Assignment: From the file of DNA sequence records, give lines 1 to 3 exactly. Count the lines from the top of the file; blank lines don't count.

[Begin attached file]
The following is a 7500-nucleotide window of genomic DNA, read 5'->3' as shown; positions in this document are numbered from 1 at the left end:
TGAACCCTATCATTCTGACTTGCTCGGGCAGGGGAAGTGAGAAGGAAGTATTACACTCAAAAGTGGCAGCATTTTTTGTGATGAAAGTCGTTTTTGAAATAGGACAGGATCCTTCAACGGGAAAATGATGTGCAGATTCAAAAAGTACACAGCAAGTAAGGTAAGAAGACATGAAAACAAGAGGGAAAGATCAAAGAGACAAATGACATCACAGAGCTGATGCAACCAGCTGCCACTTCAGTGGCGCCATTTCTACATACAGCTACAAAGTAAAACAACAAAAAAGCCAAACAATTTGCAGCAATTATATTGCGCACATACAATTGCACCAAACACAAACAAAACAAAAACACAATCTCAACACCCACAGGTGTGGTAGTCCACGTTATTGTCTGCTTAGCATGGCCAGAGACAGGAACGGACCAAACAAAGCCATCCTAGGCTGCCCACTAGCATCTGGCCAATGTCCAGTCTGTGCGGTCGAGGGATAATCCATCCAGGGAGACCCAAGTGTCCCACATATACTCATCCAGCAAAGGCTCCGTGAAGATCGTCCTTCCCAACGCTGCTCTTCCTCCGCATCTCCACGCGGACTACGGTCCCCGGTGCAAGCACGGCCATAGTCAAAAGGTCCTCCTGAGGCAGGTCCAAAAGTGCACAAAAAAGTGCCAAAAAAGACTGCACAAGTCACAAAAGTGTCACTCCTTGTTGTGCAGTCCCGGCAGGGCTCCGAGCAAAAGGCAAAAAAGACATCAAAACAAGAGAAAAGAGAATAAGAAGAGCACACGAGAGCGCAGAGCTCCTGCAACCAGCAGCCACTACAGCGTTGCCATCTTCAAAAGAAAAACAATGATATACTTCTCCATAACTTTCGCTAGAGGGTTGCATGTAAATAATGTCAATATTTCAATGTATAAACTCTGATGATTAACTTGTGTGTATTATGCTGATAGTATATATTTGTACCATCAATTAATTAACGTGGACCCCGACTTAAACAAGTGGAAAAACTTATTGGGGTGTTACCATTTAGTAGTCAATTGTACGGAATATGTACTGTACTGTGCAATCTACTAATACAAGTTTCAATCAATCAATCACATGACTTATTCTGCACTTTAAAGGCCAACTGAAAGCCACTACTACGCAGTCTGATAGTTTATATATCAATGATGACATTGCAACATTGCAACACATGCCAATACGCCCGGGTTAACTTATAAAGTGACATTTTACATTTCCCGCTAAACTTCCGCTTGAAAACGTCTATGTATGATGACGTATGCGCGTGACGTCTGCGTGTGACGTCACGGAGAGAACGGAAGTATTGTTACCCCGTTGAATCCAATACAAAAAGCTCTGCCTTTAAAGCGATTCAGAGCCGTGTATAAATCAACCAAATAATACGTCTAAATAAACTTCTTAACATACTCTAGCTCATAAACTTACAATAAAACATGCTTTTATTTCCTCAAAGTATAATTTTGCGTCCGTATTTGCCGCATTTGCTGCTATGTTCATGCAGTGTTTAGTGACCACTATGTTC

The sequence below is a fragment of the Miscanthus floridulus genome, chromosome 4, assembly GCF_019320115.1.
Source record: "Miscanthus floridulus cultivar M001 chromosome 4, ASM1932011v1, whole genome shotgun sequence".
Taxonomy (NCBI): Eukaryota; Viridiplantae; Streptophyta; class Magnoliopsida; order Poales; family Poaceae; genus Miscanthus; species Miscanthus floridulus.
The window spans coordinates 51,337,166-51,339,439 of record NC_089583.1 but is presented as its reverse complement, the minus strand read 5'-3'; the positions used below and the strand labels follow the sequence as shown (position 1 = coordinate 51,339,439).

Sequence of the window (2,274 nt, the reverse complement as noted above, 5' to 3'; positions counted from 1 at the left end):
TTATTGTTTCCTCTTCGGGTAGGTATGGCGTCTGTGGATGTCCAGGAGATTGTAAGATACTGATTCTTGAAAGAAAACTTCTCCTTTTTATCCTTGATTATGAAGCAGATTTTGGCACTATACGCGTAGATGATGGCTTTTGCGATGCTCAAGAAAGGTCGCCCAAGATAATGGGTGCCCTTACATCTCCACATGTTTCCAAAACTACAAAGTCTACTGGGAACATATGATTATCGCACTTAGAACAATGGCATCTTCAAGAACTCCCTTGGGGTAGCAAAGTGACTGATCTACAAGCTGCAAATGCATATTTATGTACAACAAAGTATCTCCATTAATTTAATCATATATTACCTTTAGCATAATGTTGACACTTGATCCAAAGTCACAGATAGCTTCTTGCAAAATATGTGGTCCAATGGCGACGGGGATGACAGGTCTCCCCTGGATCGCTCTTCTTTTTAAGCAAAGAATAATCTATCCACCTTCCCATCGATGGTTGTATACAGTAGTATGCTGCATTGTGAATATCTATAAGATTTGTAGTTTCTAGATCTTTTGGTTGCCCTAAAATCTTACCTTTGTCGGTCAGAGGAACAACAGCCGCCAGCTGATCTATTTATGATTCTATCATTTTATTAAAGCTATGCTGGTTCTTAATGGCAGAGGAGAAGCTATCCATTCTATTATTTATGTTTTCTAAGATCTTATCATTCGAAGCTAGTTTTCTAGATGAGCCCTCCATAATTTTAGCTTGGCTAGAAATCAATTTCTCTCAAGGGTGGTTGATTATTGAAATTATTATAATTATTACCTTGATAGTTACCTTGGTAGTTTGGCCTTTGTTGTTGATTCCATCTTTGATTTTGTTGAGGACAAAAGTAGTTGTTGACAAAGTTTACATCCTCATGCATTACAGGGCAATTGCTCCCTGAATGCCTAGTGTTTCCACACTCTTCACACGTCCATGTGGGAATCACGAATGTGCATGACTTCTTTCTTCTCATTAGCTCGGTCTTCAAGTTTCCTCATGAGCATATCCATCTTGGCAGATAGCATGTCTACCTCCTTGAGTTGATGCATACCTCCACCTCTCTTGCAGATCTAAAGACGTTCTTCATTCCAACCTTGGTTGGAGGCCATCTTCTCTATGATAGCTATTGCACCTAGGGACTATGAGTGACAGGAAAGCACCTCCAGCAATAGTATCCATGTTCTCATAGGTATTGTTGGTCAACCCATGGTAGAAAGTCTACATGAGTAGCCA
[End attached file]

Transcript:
The following is a 7500-nucleotide window of genomic DNA, read 5'->3' as shown; positions in this document are numbered from 1 at the left end:
TGAACCCTATCATTCTGACTTGCTCGGGCAGGGGAAGTGAGAAGGAAGTATTACACTCAAAAGTGGCAGCATTTTTTGTGATGAAAGTCGTTTTTGAAATAGGACAGGATCCTTCAACGGGAAAATGATGTGCAGATTCAAAAAGTACACAGCAAGTAAGGTAAGAAGACATGAAAACAAGAGGGAAAGATCAAAGAGACAAATGACATCACAGAGCTGATGCAACCAGCTGCCACTTCAGTGGCGCCATTTCTACATACAGCTACAAAGTAAAACAACAAAAAAGCCAAACAATTTGCAGCAATTATATTGCGCACATACAATTGCACCAAACACAAACAAAACAAAAACACAATCTCAACACCCACAGGTGTGGTAGTCCACGTTATTGTCTGCTTAGCATGGCCAGAGACAGGAACGGACCAAACAAAGCCATCCTAGGCTGCCCACTAGCATCTGGCCAATGTCCAGTCTGTGCGGTCGAGGGATAATCCATCCAGGGAGACCCAAGTGTCCCACATATACTCATCCAGCAAAGGCTCCGTGAAGATCGTCCTTCCCAACGCTGCTCTTCCTCCGCATCTCCACGCGGACTACGGTCCCCGGTGCAAGCACGGCCATAGTCAAAAGGTCCTCCTGAGGCAGGTCCAAAAGTGCACAAAAAAGTGCCAAAAAAGACTGCACAAGTCACAAAAGTGTCACTCCTTGTTGTGCAGTCCCGGCAGGGCTCCGAGCAAAAGGCAAAAAAGACATCAAAACAAGAGAAAAGAGAATAAGAAGAGCACACGAGAGCGCAGAGCTCCTGCAACCAGCAGCCACTACAGCGTTGCCATCTTCAAAAGAAAAACAATGATATACTTCTCCATAACTTTCGCTAGAGGGTTGCATGTAAATAATGTCAATATTTCAATGTATAAACTCTGATGATTAACTTGTGTGTATTATGCTGATAGTATATATTTGTACCATCAATTAATTAACGTGGACCCCGACTTAAACAAGTGGAAAAACTTATTGGGGTGTTACCATTTAGTAGTCAATTGTACGGAATATGTACTGTACTGTGCAATCTACTAATACAAGTTTCAATCAATCAATCACATGACTTATTCTGCACTTTAAAGGCCAACTGAAAGCCACTACTACGCAGTCTGATAGTTTATATATCAATGATGACATTGCAACATTGCAACACATGCCAATACGCCCGGGTTAACTTATAAAGTGACATTTTACATTTCCCGCTAAACTTCCGCTTGAAAACGTCTATGTATGATGACGTATGCGCGTGACGTCTGCGTGTGACGTCACGGAGAGAACGGAAGTATTGTTACCCCGTTGAATCCAATACAAAAAGCTCTGCCTTTAAAGCGATTCAGAGCCGTGTATAAATCAACCAAATAATACGTCTAAATAAACTTCTTAACATACTCTAGCTCATAAACTTACAATAAAACATGCTTTTATTTCCTCAAAGTATAATTTTGCGTCCGTATTTGCCGCATTTGCTGCTATGTTCATGCAGTGTTTAGTGACCACTATGTTC

The sequence below is a fragment of the Miscanthus floridulus genome, chromosome 4, assembly GCF_019320115.1.